(very rare 1920s video of La Naval procession inside a still beautiful Intramuros! From Youtube 🙂
Upon returning to the church of Sto. Domingo, an almost shrill voice of a choir boy, a member of the Tiples de Sto. Domingo, will sing the opening lines of the “Adios”, which go: Adios, Reina del Cielo. —listen to the video, that is the Adios, from the 2009 festivities
In earlier decades, the month of October harks what was the Philippine capital’s most celebrated, most ostentatious and most awaited feast: the feast of Nuestra Señora del Santísimo Rosario – La Naval de Manila. Because of the fiesta name’s sheer length, Our Lady’s feast was intimately known as “La Naval”, and for generations of Filipinos this spelled intense pious devotion but also overwhelming joy and celebration. It was “la fiesta de las fiestas”, and it was also the chicest and to some extent, the chance to be seen.
The story of La Naval began in 1593 when upon the death of his fathe, Gobernador General Luis Pérez de Dasmariñas ordered an image of Our Lady to be carved. Under the supervision of Capitan Hernando de los Rios Coronel, a non-Catholic Chinese sculptor was commissioned to do this. Elephant tusk ivory was used for its heads and hands, and the image that was created was a fine, if not, magnificent one, with human-like and Chinese-inspired features. With an almond-shaped head, the image was 4’8 tall and was the gem of the Governor General.
The image was Nuestra Señora del Santísimo Rosario (Our Lady of the Most Holy Rosary), and it was given by Dasmariñas to the Dominican friars as a gift. It is the oldest ivory image of our Lady in the Philippines, and has occupied the Sto. Domingo churches (there have been many Sto. Domingos because of the many times it was destroyed and replaced) of the Dominicans in Manila for almost 400 years now.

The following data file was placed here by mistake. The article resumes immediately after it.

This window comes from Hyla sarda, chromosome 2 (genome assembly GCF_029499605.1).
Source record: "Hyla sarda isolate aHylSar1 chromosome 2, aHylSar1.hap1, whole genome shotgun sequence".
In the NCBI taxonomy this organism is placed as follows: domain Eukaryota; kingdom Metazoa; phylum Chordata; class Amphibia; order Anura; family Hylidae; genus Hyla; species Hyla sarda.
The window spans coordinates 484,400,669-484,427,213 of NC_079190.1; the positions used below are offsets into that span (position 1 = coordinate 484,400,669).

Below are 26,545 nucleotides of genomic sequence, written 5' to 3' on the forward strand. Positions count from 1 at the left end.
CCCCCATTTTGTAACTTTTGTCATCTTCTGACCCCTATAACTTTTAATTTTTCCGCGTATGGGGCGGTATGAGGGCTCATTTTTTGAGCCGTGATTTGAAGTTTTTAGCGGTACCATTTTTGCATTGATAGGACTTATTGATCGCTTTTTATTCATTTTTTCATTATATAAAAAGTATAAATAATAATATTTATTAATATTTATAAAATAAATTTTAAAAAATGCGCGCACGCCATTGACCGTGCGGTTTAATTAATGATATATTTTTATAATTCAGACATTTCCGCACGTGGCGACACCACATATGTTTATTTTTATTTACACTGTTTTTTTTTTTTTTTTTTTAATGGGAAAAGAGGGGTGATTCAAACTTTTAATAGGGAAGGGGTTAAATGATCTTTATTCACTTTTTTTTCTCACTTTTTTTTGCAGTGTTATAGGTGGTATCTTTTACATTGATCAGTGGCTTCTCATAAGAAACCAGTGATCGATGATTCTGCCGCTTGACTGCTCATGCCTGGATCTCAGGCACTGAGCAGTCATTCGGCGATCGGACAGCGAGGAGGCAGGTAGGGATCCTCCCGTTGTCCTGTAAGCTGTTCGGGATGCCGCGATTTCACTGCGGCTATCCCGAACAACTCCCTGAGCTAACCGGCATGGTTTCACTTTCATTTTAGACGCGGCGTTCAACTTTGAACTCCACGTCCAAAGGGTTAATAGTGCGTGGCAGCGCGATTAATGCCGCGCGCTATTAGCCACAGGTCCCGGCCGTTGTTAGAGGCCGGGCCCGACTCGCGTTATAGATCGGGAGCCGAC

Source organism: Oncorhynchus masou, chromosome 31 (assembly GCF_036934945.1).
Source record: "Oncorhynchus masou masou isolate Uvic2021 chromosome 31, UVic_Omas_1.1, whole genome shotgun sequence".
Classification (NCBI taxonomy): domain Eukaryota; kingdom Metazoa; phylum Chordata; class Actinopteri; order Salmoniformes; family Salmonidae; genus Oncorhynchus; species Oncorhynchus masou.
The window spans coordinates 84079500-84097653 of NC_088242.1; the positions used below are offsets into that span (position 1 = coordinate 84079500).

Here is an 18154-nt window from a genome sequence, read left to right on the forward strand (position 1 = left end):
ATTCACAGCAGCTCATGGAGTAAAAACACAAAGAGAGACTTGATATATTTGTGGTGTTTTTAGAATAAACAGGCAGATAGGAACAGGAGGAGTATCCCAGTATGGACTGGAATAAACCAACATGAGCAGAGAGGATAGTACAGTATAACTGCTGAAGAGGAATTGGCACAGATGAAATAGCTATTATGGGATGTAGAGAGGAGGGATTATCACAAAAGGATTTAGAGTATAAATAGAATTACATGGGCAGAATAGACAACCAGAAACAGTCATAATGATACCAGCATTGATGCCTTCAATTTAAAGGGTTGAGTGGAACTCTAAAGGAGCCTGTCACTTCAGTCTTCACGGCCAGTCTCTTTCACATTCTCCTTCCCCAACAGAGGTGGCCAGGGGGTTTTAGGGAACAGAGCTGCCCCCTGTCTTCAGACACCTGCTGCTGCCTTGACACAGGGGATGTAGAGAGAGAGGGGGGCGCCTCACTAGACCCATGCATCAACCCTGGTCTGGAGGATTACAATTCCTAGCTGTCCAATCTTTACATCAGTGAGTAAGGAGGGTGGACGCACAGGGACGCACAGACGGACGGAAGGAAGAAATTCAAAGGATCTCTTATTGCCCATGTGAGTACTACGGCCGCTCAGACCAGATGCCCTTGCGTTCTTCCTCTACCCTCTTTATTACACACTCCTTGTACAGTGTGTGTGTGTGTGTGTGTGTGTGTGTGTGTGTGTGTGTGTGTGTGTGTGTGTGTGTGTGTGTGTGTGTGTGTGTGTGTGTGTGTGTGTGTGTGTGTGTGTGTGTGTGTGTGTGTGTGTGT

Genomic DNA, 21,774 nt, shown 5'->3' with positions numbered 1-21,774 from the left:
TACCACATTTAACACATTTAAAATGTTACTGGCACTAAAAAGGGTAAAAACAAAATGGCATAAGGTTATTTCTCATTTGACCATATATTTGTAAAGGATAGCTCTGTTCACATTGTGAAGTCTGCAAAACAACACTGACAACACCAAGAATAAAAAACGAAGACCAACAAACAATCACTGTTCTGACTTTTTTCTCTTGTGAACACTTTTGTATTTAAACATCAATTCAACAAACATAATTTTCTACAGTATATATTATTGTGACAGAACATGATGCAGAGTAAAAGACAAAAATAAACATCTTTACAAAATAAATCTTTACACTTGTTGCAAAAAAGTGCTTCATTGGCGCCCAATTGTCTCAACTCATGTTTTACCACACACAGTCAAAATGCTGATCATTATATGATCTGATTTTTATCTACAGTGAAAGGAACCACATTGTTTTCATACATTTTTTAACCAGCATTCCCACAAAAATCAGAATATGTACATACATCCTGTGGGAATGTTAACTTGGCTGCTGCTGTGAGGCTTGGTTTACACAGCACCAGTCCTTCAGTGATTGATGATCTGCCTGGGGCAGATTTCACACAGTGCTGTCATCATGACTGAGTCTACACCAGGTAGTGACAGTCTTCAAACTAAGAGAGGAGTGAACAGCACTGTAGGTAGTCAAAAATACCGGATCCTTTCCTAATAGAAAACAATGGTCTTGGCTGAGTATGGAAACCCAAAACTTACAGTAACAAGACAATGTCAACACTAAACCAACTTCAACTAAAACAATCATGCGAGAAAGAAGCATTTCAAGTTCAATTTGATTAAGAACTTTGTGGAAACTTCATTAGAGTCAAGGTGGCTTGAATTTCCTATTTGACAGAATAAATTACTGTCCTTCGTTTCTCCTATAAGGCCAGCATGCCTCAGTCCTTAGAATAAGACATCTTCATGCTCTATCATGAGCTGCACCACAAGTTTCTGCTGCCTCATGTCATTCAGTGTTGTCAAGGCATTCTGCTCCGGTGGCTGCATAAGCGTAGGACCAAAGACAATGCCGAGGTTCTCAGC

Around this time, the Philippines was already gaining steam in the arena of the New World countries. Its potential was now being recognized, and soon, with the help of the Galleon Trade, Manila would become Asia’s main entrepot and most important and famed harbor. In effect, in 1646, the Dutch took interest in the Philippines. The Dutch (as well as the English) fleets in Asia were eyeing the Philippines, ready to kick the Spaniards out and replace Catholicism with Calvinist Protestantism. In that year, five naval battles took place.
The Dutch had 18 warships sent throughout that year, and because the galleons and ships from Acapulco have yet to arrive, there were only 2 merchant galleons in Manila that time. The Spaniards and Filipinos were severely outnumbered and so, they entrusted all the battles to our Lady, in particular, under the title of Our Lady of the Most Holy Rosary. Led by Commander Lorenzo Orella y Ugalde, the soldiers and many members of the city of Manila, walked around Intramuros barefoot reciting the Most Holy Rosary, beseeching Our Lady to defend the city. And defend she did.
After 1 year of fighting a severely lacking Spanish defense, for some reason, the Dutch simply can’t penetrate the harbor of Manila. They were utterly frustrated, and embarrassed as to why they can’t conquer Manila when the city was virtually unprotected. But Manila was protected, and it was no less the mantón or the cape of Our Lady of the Rosary that kept the Dutch, literally, at bay.
In 9 April 1662, the Cathedral Chapter of the Archdiocese of Manila solemnly proclaimed that the five naval battles were miraculous, and in from then on, the navy of Manila, “la naval de Manila”, will be under the special protection of Our Lady of the Most Holy Rosary. The Dominican Friars too, who keep her image, will keep their special place of honor as chief promoters of the cult of the Holy Rosary.
From then on, the image of Santísimo Rosario found in Sto. Domingo would be known more affectionately as “La Naval de Manila”.